This Week in the Woods: Late Summer Wanderings and Back-to-School Ponderings

this week in the woods_ the near north (2)

Our feet are noiseless on a trail of packed dust that winds along a tree-covered ridge. We are in Niagara wine country, and the chatter of our three little girls is punctuated by the sounds of bird bangers in the valley below—propane-fired cannons used to ward off hungry avians. Overhead, the constant whirr of sight-seeing helicopters reminds us that Niagara Falls is not far away. Unruffled by these outside intrusions, the children stop every now and then to exclaim: a tiny toad hopping over a tree root; a white-tipped black feather banded with blue; fungus growing thick on a log; a spider eating its prey. There is much to see today.

A waterfall splashes playfully across the path, and we pick our way across carefully. The canopy thins and the forest floor is dappled with light. Suddenly, it’s full-blown sunlight and our eyes blink to adjust. A Little Yellow, one of Ontario’s sulphur butterflies, flits above the tangle of purple bergamot that lines the path.

We’re officially back to school next week, although we unofficially started lessons last week. I prefer to have a “soft start”, a chance to ease back into our homeschool schedule. Teaching is hard work, but so is learning. We all fare much better when we start off slow.

I’m excited about this year. I didn’t think I would be. I gave it my all last year and finished the final term completely burned out, questioning whether I could push through another year. And yet, there didn’t seem to be a choice.

A few short months of respite have made all the difference in the world.

Our hiking trail begins at the Brock Monument. The tall structure, built in the mid-1800s, marks the grave of Sir Isaac Brock and commemorates the battle against the Americans fought on this ridge in October of 1812. We climbed exactly 235 extremely narrow, steep steps inside the monument, around and around until I felt dizzy. There was barely enough room for the five of us to squish onto the tiny stone platform at the top of the tower. The thick, stone wall boasts small, grated holes. We peered through at the landscape stretching all around.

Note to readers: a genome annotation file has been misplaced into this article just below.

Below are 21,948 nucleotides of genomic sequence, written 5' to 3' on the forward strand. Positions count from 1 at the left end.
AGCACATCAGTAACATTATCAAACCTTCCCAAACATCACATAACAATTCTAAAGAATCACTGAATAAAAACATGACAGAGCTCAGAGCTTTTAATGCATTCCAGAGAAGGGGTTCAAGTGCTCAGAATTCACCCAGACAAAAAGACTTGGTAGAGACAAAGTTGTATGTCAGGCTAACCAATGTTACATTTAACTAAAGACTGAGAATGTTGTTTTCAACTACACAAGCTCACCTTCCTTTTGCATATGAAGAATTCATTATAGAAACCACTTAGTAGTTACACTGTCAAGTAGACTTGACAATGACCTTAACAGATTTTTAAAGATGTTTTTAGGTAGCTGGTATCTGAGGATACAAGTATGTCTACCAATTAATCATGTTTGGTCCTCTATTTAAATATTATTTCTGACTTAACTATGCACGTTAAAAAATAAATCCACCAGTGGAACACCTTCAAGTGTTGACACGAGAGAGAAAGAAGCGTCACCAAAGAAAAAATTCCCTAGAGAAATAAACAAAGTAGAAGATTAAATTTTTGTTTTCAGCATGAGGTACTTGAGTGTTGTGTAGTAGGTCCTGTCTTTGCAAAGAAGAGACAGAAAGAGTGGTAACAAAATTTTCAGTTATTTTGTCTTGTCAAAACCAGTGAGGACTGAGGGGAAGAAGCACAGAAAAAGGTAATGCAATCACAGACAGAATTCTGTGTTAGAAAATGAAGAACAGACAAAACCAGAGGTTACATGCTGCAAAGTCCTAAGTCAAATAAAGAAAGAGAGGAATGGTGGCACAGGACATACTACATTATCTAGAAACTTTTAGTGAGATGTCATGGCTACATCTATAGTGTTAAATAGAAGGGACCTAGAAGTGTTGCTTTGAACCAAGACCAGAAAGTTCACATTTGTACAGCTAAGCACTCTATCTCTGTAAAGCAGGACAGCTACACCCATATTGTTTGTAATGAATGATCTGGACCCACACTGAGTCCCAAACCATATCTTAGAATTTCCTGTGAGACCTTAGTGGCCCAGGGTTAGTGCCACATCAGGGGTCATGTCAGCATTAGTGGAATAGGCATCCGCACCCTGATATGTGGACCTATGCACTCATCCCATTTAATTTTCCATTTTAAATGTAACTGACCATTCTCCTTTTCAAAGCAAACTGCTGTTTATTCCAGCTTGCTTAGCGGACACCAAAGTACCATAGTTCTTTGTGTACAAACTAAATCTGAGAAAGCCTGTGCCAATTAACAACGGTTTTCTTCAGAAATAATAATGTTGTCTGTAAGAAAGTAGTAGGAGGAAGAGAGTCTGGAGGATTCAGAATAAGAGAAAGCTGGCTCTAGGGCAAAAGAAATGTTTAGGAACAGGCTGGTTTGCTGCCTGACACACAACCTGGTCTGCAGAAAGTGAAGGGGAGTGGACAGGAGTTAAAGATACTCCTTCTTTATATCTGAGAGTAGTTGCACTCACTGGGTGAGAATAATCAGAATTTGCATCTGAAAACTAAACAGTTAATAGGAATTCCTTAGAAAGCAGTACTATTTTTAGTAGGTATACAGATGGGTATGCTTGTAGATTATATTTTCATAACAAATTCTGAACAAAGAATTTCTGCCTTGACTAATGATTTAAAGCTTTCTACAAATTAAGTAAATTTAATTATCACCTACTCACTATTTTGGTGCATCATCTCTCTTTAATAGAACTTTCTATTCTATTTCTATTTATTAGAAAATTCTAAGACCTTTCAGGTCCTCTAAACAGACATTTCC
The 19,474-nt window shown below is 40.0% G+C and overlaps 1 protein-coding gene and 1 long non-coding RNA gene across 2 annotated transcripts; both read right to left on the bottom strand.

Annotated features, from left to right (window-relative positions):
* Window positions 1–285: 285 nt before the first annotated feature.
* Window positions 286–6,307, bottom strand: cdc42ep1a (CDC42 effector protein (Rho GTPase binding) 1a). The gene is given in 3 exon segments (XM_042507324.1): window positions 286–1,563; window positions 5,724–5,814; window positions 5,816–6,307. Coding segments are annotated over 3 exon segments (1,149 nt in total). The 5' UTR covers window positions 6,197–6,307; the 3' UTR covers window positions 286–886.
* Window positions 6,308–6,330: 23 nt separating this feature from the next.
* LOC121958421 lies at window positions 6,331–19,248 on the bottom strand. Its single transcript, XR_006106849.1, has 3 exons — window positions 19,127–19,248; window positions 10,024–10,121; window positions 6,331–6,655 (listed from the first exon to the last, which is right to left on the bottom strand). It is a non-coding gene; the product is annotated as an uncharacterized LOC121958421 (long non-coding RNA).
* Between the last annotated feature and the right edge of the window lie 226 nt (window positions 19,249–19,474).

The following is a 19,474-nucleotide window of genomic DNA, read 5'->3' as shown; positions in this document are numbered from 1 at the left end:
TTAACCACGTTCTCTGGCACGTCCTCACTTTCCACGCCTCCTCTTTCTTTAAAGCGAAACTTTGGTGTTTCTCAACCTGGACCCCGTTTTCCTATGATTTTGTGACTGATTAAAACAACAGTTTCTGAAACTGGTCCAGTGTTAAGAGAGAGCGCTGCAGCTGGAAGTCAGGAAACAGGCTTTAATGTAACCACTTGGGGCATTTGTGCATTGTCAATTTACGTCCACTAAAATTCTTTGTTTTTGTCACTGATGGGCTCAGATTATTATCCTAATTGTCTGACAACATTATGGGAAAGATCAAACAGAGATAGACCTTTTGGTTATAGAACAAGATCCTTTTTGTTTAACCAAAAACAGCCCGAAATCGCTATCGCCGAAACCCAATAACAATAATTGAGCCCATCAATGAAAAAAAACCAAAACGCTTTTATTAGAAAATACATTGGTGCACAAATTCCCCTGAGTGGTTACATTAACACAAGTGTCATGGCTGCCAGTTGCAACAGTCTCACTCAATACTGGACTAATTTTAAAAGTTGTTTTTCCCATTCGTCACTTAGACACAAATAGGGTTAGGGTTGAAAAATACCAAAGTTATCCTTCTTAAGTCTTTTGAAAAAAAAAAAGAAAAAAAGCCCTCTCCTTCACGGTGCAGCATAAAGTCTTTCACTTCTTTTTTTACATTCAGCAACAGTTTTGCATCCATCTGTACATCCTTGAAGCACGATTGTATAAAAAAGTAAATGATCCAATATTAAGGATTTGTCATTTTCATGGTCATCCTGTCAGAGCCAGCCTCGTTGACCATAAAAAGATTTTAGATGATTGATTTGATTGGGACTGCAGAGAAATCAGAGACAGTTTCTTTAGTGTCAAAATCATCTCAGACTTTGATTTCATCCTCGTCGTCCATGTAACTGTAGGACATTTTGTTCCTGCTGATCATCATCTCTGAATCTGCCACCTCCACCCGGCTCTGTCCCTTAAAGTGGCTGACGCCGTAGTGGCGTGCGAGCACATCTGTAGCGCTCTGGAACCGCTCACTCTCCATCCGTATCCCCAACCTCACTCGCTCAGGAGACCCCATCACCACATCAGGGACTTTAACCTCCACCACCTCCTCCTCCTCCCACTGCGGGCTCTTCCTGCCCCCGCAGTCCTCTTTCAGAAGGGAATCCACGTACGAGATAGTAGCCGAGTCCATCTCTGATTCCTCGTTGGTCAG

“That’s where the Americans came,” my daughter exclaimed excitedly, pointing at the river. “And maybe that’s the gully that Sir Isaac Brock and his troops were hiding in!” Suddenly, history is alive and we’re right in the middle of it.





I sometimes forget that all of these outside-the-box excursions count as school. Now too, as we wander down the Bruce Trail, we’re learning.

“Look Mom! An insect wing!” that same daughter holds out her hand. Tiny veins stretch across a soft opaque grey. “Is it real? Can we look at it under the microscope when we get home?”

“It’s real, and yes, we can definitely do that.”

As we walk, the beauty of nature tugs my mind away from my list of things to do: cut out the rest of the favour tags and prayer cards for a homeschool parent support meeting on Tuesday; go through the Wednesday night preschool lessons; pick up gummy worms for the science class I’m teaching next week; put together gift bags for our family’s back to school celebration. These things, though exciting, are forgotten in the sheer joy of the moment.

It’s hard to believe that these woods were once a battlefield.

A white blaze is painted on the tree ahead. Someone has scrawled words on it in black marker: “Be present. Be reverent.”


I’m present, fully engaged in the moment. I’m reverent, fully in awe of the beauty of God, expressed through His creation.

As the days and months and years pass, and as empires rise and fall, through times of war and through times of peace, some things remain unchanged.

God is good. He loves us. He enables us to do the things to which He’s called us.

And He’s holding us in His hands.






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